A Treasure found & my 1st VC!

Hello to all!

Recently we found a Vintage Bank bag, inside of it, are Bank Bonds and Stock Certificates

all dating from the late 1920's to the early 1930's.  Within this bag we also found a Vintage

VC wrist watch.  The styling is square with flared lugs and a solid gold flexable band.  Not knowing anything about

vintage watches, the student in me went to work.  I have studied every photo gallery avaliable on line, read through many books and can not find anything the same?  The case revealed the V & C name with the maltease cross, a stamp within a box  stating: "18K   0.750".  In addition, a Swiss hallmark indicating (18K- 0.750), a key with a number within?, and a production number of #286008

 Question;  what is the number within the stamped key indicate? and the production number

puts this wrist watch case prior to VC's 1909/1910 introduction to the wrist watch?? 

The Movement, all though coming out of a square case is round, bearing 17 jewels, the VC name and cross, geneve, swiss, and "VXN".  To what I beleave is the grade number "458 / 1 b" and a production number of #449017

 Question: with just the production numbers and this discription can you tell me what model this may be? And where I might read more about this model?

Thank you for any help!

CG Duffy

Some answers.
05/07/2007 - 19:42

The number on the case indicates it's made in the middle of 1940's.

The Cal 458 movement's number also indicates this.

The key symbol tells it's made in Geneva.

Learn more about VC,

you already are on the very right place :-)


both quite exspensive,

in my eyes the outstanding best is,

"The World of Vacheron Constantin" by Lambelet and Coen.

Another book to recommend is "Secrets of Vacheron Constantin",

by Cologni.

The first has more pics of old watches and some various types of movements,

but most of all,

it's a fantastic book, painting cultural history from 1750-1950.

The second book has more "light" text and are thinner in the history.

Both books you could find at the famous,

giant auctionfirm on the net, or in a search for used books.

Both of them even new, at some bookshops on the net.

But for heaven's sake, send some pics!

It's impossible to write a  good answer without seeing your watch :-)


Re: Some answers.
05/07/2007 - 21:39


Thank you for the knowledge.  I'm still confused although. The movement has a production number of #449017, 

to which puts that number right in the 1940's, but the cover's number #286008 is a lot earlier 1900-1905,  this being based off the only information I have.  I know they could/would make cover's way ahead sometimes,  but does the cover's #

run off the same production date/number publication as does the movement?

Ok, so the key, defines = Geneva and the roman lady hallmark defines = swiss.  ?? is this correct?

Do u know what the number in the key stands for?

Is Cal 458 Movement.  I have three big books on watches, and not one will they me, was that a good number back then??

as I am still trying to understand what the number system defines too?

Again, Thanks a bunch!. I'm sorry I'm such a egg head to these subjects, but I 'am educating myself rapidly, as everyperson, our local watch repair businesses, I'v shown this to, has tried to buy it!..  I would like to know what I have, and then it's worth!.  Some times the history is where the greatest vaule is at !!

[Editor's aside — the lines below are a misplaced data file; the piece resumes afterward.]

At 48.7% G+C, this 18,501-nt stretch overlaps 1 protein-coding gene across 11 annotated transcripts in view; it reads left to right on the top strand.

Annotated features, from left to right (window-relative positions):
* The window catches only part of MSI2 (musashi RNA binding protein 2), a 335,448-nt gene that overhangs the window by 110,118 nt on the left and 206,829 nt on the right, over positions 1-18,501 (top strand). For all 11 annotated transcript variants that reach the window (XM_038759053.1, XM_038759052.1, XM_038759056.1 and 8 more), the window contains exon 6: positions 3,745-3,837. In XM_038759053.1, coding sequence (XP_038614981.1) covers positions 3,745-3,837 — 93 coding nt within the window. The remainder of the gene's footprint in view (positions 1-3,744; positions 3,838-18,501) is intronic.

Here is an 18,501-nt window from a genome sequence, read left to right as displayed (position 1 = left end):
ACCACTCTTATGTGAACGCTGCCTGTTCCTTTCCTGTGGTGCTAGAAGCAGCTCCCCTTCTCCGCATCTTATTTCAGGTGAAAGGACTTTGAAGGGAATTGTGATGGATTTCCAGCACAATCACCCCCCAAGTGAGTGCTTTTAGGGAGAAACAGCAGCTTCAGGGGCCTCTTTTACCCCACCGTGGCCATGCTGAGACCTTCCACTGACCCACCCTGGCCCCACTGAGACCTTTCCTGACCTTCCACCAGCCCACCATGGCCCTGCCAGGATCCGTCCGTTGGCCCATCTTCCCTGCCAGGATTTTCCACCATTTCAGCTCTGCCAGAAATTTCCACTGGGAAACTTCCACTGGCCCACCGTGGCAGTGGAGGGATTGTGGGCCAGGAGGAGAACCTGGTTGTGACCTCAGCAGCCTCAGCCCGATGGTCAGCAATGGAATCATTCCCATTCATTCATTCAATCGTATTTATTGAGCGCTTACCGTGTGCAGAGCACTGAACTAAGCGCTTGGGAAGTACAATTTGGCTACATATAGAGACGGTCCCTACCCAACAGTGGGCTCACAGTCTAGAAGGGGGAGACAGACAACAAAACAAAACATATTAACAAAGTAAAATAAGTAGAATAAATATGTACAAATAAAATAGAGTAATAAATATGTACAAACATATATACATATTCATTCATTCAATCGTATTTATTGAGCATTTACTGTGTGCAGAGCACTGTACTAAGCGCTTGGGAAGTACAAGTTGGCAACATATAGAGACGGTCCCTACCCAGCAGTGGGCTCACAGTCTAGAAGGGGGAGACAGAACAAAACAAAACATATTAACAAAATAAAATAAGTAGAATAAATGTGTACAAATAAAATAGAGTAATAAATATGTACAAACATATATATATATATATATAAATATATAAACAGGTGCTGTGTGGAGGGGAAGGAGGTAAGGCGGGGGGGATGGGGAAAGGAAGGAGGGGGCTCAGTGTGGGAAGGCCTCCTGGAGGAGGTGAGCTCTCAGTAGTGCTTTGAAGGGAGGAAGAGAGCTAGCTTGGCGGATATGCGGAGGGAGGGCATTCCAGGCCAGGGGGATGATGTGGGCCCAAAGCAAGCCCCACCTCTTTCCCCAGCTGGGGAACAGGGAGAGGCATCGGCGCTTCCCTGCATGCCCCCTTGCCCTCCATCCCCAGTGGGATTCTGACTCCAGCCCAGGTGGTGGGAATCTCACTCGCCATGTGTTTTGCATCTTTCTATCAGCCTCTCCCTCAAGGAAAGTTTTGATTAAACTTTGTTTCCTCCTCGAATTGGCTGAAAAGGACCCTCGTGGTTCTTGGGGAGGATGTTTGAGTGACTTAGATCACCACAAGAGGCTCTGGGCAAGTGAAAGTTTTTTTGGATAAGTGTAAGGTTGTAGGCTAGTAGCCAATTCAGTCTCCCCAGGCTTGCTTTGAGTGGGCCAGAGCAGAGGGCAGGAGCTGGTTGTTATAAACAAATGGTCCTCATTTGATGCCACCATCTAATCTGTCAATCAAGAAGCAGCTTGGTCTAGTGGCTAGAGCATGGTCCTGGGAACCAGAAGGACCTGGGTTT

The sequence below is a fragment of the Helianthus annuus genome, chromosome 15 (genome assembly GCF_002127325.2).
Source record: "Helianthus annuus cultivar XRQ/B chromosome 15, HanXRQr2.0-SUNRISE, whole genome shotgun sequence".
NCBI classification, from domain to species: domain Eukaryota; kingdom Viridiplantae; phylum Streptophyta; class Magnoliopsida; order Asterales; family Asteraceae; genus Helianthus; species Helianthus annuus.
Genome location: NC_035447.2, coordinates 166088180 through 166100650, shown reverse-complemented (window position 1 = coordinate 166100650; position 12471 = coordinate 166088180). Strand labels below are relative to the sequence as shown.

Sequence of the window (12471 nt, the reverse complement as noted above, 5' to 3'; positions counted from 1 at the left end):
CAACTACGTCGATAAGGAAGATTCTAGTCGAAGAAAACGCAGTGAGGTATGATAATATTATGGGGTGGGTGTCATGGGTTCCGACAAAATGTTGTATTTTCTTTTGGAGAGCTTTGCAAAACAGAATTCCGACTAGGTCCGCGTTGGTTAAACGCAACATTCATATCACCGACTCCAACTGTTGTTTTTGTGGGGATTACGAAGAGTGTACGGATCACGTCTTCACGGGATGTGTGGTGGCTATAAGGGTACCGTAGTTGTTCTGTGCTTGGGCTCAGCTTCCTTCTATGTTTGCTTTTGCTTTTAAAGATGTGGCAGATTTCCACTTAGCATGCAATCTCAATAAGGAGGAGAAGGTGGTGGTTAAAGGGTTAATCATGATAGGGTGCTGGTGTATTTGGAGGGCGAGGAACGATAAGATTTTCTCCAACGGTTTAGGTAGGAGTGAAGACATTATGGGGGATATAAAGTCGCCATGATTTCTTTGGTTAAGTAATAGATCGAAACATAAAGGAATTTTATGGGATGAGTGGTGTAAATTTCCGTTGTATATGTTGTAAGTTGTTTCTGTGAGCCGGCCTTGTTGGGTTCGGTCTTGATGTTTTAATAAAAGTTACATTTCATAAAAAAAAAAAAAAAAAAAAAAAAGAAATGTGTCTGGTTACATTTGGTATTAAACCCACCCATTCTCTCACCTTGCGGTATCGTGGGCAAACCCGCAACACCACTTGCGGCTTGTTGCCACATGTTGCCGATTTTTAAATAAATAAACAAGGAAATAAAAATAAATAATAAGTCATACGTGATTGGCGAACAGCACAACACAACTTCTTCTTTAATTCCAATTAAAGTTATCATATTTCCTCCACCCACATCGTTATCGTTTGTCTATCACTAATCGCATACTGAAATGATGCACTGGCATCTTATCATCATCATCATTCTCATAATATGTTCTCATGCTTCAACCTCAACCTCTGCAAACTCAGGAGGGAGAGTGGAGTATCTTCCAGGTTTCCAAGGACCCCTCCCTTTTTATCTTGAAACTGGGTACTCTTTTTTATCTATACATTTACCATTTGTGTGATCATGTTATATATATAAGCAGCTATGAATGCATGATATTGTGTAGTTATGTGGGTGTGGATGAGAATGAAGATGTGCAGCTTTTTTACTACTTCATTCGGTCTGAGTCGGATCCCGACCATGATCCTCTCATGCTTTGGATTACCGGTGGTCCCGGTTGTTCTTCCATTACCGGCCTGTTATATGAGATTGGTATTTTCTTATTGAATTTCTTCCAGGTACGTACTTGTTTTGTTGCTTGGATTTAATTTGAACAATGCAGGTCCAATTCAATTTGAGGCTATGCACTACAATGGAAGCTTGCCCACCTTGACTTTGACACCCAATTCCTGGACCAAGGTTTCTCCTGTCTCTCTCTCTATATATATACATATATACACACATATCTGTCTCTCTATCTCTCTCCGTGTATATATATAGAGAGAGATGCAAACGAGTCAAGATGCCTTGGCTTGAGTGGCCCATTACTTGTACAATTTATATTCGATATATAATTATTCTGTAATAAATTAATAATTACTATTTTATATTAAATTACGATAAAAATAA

also, please note my reply to Alex on photos!

Thank you! 

Sorry Duffy, you are wrong!
05/08/2007 - 13:48

This is a back from 1939.

It even has import marks for London from 1939.

Look at the number.

And this is from 1946, sold 8th of December in Geneva same year!

Here you also see the key hallmarks.

So, your watch is obviously between.


more answers
05/09/2007 - 18:24

the Roman lady hallmark is the hallmark for 18k gold.

The different numbering systems may lead to confusion but if your watch is a cal 458 then it definately is from the 40s. Prior to that movements were not designated by a specific caliber n°.

It would be really usefull if you could post a scan because without seeing the watch it is almost impossible to give any kind of info on it.

Just to add that VXN was the
05/07/2007 - 19:55

hallmark used for VC watches imported to the USA so your watch was destined for the US from the start.

As Doc says you need to post a scan because its tough making any comment without seeing the watch.

That must have been a cool find with the bond, notes and watch! Lucky you :-)

Re: Just to add that VXN was the
05/07/2007 - 21:18

Thanks Alex!.. Many hours of reading and all I could find on "VXN" was  trade marks used between 1880 & 1927

in Switzerland.

Yes, I need to scan a photo, I'm sorry to have to do it the hard way 4 a bit, my kids toasted two computors

in one week. !?!!?? I finally got one up, but very slow and wont let me scan, I'm afaird I'm gonna have to reboot

and start over.

Nevertheless, thanks for any information and very soon I'll post photos. Would the readers like a photo of the bank bag, bank bonds, and corportate stocks from the 20's & 30"s that where found with the VC?

Did VC record whom may have ordered or bought a watch, based off it's production number back then?

C.G. Duffy

Here we love as many pics as possible!
05/07/2007 - 22:52

As a matter of fact there are to few pics!

Look the post above :-)



are your kids boys? they sound like mine :-) your watch looks
05/07/2007 - 23:53

like a "regular" production piece and VC can certainly find to whom it was sold but chances are that you will have the name of the retailer and not the final client.

VXN was used not in Switzerland but for the US up to
05/09/2007 - 19:01

the mid-late 50s.